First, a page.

Almost all blues songs and poems are written in first person about the problems of the narrator.  If a second person is addressed, it is usually the narrator’s lover (“you sprinkled hot foot powder / all around my door”)[1], such that the song reads like an open letter.  Works written about a third person, such as Langston Hughes’s “Weary Blues,” still often feature the narrator as an observer (“I heard a Negro play”) or else quote the third person so heavily that the story may well be the narrator’s way to speak obliquely about herself (“Gimme a Pigfoot”).

The third person is most often an archetype.  The fortune-telling gypsy woman is featured in “St. Louis Blues” and “Hoochie Coochie Man,” among others.  Of course, her oracles are correct, or else why would she be in the story?  The incompetent doctor, though not featured in our book, features in Bob Dylan’s “Tombstone Blues” and “Just Like Tom Thumb’s Blues[2].”  Hannah Brown, the “woman from across town,” is another fairly popular blues character.  She is a wild, fun-loving woman, and this name symbol gets the point across faster than a barrage of adjectives would.  Her name is a tool than any writer can use, like a hammer or a socket wrench.

Two individuals who are named are Clorinda of “Beale Street Blues” and Ma Rainey’s C. C. Rider.  Both of these names could be references which link the characters to larger traditions or feelings, however.  Given Langston Hughes’s erudition, it is possible that the name “Clorinda” refers to the character from “Jerusalem Delivered,” an epic poem by Torquato Tasso.  Clorinda is a Muslim warrior-maiden who is accidentally killed in battle by Tancredi, a Christian who loves her.  Before she dies, she converts to Christianity.  So just as the Clorinda of the epic was saved directly after violence, the woman in Hughes’s poem is saved by the music, be it jazz or simple chin music, she receives from her male counterpart.  Clorinda could also identify the character as an African-American woman, as it has the same lush European stylization as popular African-American names such as Cassandra and Marcus.  C. C. Rider’s name seems to be a pun, not only on the admonition “see, see rider” but also a reference to an “easy rider,” a sexually promiscuous person.  So even when individuals are named, it is to cleverly identify them with larger groups such that the songs are really about a class.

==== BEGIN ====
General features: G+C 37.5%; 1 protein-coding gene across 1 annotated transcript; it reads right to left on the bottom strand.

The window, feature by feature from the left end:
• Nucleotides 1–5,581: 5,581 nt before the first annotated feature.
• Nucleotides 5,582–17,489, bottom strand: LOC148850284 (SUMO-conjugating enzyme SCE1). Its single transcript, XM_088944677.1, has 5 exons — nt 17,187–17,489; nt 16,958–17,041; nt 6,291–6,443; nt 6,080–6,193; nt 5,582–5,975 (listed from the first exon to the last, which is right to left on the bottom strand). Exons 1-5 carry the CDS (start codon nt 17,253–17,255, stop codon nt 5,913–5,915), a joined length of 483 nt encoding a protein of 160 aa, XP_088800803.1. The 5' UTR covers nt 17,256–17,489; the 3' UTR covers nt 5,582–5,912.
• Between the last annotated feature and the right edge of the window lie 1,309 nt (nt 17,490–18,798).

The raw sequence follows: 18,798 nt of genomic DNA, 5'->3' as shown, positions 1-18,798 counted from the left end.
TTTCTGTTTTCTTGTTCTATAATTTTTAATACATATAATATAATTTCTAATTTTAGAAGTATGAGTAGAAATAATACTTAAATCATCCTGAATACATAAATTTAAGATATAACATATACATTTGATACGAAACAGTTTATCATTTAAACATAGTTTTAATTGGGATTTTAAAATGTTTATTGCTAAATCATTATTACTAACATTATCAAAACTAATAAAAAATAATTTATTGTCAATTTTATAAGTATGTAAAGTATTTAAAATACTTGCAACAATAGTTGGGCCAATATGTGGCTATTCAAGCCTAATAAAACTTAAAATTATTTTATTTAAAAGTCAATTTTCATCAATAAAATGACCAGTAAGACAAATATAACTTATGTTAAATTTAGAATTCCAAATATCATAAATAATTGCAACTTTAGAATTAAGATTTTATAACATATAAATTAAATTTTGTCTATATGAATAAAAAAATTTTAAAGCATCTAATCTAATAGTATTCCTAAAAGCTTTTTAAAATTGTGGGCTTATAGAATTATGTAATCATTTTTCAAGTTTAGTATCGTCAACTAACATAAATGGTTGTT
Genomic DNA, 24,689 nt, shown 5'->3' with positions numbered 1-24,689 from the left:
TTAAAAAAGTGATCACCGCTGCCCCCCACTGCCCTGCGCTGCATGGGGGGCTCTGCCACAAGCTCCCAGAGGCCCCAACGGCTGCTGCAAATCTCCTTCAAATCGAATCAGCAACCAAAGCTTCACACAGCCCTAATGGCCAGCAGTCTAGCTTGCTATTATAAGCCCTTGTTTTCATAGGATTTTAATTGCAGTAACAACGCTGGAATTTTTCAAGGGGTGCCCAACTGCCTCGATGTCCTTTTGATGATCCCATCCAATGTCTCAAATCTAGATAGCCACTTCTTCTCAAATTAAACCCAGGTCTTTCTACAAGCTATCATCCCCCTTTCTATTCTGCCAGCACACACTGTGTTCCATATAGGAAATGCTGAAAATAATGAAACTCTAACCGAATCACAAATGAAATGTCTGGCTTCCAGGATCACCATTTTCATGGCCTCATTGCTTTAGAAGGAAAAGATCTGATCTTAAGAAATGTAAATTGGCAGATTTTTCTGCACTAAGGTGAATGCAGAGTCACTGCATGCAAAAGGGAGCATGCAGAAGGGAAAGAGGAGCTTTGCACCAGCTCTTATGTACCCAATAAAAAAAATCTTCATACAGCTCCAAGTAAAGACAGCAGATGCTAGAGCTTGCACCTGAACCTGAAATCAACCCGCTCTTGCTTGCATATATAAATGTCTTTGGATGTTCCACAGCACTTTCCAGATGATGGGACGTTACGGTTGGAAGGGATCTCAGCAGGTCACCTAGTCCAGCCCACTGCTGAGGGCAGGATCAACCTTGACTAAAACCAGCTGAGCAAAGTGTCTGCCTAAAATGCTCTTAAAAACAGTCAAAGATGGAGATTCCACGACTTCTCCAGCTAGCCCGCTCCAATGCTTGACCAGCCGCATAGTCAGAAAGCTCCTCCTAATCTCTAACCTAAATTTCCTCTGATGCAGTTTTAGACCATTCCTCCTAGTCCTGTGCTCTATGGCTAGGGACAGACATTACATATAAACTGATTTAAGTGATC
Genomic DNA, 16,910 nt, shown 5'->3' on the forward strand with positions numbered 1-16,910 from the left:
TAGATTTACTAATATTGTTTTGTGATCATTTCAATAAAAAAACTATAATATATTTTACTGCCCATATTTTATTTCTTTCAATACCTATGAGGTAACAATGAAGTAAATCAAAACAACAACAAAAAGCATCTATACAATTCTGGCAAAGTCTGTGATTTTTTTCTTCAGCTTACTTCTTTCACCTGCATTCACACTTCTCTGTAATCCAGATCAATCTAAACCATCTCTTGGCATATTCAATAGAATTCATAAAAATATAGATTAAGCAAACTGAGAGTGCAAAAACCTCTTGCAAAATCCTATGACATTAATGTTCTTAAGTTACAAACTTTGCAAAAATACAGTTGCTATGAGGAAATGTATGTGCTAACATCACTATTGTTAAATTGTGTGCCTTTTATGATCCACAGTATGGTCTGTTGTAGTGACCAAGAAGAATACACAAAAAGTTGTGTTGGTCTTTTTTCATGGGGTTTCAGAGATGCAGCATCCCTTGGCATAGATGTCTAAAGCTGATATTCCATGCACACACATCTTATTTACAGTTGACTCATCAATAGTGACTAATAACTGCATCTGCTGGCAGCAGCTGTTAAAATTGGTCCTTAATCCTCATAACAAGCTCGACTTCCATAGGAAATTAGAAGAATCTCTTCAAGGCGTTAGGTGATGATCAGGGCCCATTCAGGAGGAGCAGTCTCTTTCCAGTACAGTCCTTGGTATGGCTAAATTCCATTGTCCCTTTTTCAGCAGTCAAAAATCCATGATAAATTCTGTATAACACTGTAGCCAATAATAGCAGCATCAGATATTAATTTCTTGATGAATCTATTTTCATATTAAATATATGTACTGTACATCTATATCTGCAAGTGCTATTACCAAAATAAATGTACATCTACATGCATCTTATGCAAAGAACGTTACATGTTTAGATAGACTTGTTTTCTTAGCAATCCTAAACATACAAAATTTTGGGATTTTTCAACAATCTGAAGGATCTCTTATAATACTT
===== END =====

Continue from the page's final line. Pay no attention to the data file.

The writer must already sacrifice some individuality to fit into a certain genre.  This is as true for blues as it is for limericks and sonnets.  By choosing a certain form, a poet proscribes his range to fit the rhythm, mood, and structure of the piece, and even taps into the historical memory, including the beliefs and prejudices of people from that era.  A sonnet, for instance, will always remind one of frustrated 15th-century love, if only for an instant.  Sometimes genre will stifle an artist, and he will fight the record label to break free of it, as Marvin Gaye did with “What’s Going On,” but other writers seem to draw strength from inclusion in a certain tradition: see Jayne Cortez’s blues homage “You Know.”

The advent of the record player contributed heavily to the generalization of music lyrics and blues in particular.  Prior to records and radio, one could only hear music in person at live performances.  Each of these would be unique and often catered to the local audience (as did Johnny Cash’s famous set in Folsom Prison).  Whereas a live performance is distributed to a few hundred people, records are distributed nationally, so major labels are inclined to erase local color unless they can successfully advertise it as “authenticity.”  More importantly, because records are mass-produced, one take of a song will become the definitive version.  Recording has even changed the way we experience live music: bands are practically obligated to play their most popular recordings at every show because the audience comes largely to validate the experience of their favorite albums.  The more people can relate to a song, the more will buy it, and this is another incentive for blues writers to find the most universal subject matter possible.  Before records, “St. Louis Blues” might have had more local color in order to have a greater impact on its St. Louis listeners, but as is it’s about the city in name only.